There were a few contributing factors here.
- The washed linen has a bit of 'give' so probably increases the size and bagginess a bit.
- The neck facing (which I had omitted in my muslin, simply cutting a square neck hole), which is interfaced and goes right across to join in at the top and sides of the armholes, added quite a bit of structure to the shoulders. Omitting the interfacing would have softened this off a bit. I probably could have left the interfacing out of the placket pieces too because these ended up quite stiff as well.
- The sleeve shape simply didn't suit me. I guess I hadn't done enough moving around in my muslin to work this out.

I compared the shape of the Skipper sleeve pattern piece (on top, below) to a sleeve I like, from the Deer and Doe Aubepine dress (underneath).

As you can see there's quite a dramatic difference. The Skipper sleeve cap is tall and pointy, meaning it joins in to the armscye at quite an acute downward angle. The Aubepine sleeve cap is much more rounded and, for me, gives a more natural shape and range of comfortable movement. I compared the armscye shapes and sizes of Skipper and Aubepine and they were very similar. Solution found!

I was able to unpick the sleeves and recut the sleeve caps using the Aubepine pattern piece. I basted the sleeves in place and also basted the side seams, narrowing the dress a bit more through there. Once I tried it on I was much happier with the sleeves and fit, so I sewed it all up properly. Arm movement restored!

I still felt the whole dress was a bit 'boxy' on me, so to soften it off a bit I brought in the ends of the sleeves with a bit of elastic. I added patch pockets to break it up a bit and also because, well, pockets.
The placket lace holes are meant to be made with metal grommets, but my one and only grommet experience so far had been disappointingly fray-prone. So I chose to make very small buttonholes instead.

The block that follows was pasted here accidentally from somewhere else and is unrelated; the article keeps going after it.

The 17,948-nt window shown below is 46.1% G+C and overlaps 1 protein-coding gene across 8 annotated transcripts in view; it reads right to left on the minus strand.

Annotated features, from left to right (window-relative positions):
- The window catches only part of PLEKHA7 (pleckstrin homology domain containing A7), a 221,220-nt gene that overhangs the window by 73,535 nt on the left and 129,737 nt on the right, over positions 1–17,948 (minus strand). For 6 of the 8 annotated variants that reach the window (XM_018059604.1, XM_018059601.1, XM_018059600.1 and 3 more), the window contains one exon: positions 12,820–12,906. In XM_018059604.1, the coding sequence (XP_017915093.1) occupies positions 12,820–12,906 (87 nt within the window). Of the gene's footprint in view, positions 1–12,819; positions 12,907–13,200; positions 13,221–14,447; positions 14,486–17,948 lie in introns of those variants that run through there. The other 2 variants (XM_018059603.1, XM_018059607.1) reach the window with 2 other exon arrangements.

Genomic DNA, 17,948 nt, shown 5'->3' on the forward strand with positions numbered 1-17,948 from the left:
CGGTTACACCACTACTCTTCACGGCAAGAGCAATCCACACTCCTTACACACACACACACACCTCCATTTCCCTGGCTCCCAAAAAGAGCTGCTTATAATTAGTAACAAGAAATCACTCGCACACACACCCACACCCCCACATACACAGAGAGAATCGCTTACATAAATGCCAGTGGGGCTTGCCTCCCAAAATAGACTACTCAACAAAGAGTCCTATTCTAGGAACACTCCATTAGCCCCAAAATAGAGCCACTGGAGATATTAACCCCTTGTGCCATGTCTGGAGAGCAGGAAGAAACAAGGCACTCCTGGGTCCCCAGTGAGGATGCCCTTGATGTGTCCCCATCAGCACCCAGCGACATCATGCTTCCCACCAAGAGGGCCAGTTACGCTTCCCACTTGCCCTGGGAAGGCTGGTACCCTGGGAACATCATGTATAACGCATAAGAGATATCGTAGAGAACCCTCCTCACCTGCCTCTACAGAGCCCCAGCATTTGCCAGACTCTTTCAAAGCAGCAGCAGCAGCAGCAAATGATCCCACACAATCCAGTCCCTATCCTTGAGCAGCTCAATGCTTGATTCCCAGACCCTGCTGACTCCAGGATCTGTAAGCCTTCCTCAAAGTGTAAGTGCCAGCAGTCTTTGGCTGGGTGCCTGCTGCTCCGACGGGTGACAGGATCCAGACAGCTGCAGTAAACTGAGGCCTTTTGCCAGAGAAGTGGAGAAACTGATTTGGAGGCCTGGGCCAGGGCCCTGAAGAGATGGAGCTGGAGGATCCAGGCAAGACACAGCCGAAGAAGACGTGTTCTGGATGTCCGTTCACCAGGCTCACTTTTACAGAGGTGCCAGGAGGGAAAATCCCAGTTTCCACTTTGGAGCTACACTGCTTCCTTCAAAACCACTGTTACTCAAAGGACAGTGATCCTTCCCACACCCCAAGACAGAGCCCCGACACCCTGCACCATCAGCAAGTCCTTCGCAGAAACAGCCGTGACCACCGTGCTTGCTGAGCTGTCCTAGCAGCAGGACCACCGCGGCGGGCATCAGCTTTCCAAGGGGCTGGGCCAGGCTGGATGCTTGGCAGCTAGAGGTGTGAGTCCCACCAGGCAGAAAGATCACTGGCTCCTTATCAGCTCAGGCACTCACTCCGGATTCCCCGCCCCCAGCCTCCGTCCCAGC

With no appropriate lacing cord to hand I tried a bit of folded and zigzagged selvedge, which I don't mind and I haven't got around to changing yet. So it's probably staying!

Beer: Prancing Pony. Shoes: Duckfeet.

Pattern: Skipper Tunic by Papercut Patterns
Fabric: 100% linen, washed/softened, Marine (sold out) but more linens here
Size: Sizing for the Skipper (I'm not sure about their other patterns) seems to run on the large side. I measured around a Size M, sized down to S with an FBA and then took the sides in. The sizing ranges from XXS to XL.
Comments: This is my first Papercut Patterns make. They have quite a few lovely designs and seem to have a good reputation with sewists around the interwebs. I find the Skipper sleeve shape odd but it may well be a design choice that just doesn't suit my shape. The patterns are beautifully presented, the instructions are clear and thorough and it's all printed on recycled paper. I've worn this dress quite a lot already, it's comfortable, easy to wash and iron and hits a great mid-point between casual and dressy that suits my wardrobe.

One last note: I sifted through every available blog post about the Skipper to see if anyone mentioned gaping at the placket, because it certainly dips down way past where I would be comfortable with giving anyone an eyeful. No-one did. In the end my placket pieces ended up overlapping a few millimetres at the bottom, which was not intended but I decided it would help with keeping things secure. I also increased the number of lace holes. And I'm happy to report no flashing so far.

- Jane & Fiona xx